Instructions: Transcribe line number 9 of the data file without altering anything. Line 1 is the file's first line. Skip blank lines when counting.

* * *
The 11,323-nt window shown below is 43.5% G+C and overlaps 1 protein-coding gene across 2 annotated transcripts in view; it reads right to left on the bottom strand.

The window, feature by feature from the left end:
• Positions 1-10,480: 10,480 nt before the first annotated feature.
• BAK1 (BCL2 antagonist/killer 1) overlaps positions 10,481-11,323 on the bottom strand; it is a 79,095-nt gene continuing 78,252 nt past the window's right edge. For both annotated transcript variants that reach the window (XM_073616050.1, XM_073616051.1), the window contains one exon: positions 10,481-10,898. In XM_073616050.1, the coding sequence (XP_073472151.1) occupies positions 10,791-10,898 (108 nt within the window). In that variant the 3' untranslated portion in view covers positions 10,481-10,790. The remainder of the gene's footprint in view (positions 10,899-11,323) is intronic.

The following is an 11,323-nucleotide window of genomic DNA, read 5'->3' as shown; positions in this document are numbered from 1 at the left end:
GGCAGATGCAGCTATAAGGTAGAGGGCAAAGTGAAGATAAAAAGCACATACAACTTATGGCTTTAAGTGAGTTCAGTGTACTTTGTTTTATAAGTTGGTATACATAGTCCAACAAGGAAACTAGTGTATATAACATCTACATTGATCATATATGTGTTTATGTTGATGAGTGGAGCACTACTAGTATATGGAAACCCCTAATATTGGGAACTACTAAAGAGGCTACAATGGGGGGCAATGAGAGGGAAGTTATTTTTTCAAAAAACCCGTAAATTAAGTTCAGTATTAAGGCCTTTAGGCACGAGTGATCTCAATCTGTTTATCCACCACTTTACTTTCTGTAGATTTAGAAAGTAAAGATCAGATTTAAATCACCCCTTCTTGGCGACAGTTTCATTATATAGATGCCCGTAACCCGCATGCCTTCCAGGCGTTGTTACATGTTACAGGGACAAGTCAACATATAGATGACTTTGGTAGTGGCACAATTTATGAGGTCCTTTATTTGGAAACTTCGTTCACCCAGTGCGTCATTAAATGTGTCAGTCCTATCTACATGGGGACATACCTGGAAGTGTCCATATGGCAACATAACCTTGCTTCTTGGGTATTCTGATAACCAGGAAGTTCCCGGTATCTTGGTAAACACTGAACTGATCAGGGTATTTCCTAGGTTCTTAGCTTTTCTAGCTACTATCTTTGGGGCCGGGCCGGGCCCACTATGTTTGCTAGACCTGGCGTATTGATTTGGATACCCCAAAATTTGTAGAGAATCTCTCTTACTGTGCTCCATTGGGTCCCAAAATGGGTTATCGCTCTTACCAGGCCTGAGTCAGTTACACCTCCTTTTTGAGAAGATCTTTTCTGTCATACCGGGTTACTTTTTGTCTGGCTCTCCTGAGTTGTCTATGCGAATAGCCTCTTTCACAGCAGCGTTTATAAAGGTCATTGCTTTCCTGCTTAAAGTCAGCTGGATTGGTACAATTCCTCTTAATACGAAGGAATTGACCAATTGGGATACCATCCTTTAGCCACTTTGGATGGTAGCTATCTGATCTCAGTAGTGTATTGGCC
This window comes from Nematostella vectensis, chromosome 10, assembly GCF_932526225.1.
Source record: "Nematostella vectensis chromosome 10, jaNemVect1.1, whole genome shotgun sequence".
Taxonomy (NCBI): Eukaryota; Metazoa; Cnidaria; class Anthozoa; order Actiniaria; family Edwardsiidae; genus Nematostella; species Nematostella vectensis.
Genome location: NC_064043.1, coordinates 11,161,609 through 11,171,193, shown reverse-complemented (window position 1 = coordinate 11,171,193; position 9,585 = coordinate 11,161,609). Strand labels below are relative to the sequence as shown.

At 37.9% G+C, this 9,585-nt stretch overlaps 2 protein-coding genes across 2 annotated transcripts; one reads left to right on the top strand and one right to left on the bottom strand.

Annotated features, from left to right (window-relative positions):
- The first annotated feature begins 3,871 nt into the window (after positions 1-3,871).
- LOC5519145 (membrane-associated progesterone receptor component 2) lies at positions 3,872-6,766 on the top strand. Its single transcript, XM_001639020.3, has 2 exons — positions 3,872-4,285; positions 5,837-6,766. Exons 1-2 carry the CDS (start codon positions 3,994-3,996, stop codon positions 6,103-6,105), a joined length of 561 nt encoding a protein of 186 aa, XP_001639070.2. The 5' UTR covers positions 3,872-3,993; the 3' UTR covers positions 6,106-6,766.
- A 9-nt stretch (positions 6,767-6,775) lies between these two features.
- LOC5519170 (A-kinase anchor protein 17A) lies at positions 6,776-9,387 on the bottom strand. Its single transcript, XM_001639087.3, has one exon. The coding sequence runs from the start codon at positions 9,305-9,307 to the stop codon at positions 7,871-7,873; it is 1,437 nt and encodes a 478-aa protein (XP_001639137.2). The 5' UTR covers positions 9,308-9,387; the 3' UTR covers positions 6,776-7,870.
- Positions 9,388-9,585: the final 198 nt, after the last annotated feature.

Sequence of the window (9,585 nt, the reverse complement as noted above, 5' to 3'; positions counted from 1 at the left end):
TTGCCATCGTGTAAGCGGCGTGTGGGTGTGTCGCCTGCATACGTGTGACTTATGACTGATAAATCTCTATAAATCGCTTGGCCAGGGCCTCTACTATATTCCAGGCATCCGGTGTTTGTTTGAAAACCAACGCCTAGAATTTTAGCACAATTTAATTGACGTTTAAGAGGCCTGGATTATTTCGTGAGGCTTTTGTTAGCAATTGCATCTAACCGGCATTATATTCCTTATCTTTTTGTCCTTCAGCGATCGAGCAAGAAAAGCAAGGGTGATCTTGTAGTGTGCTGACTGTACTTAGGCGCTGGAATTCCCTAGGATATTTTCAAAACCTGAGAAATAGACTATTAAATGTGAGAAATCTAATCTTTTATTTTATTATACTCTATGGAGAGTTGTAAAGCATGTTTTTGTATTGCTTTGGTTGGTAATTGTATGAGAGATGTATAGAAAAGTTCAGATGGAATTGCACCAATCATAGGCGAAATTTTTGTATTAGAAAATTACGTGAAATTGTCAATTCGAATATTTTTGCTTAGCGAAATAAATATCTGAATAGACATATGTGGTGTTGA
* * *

Taxonomy (NCBI): Eukaryota; Metazoa; Cnidaria; class Anthozoa; order Actiniaria; family Edwardsiidae; genus Nematostella; species Nematostella vectensis.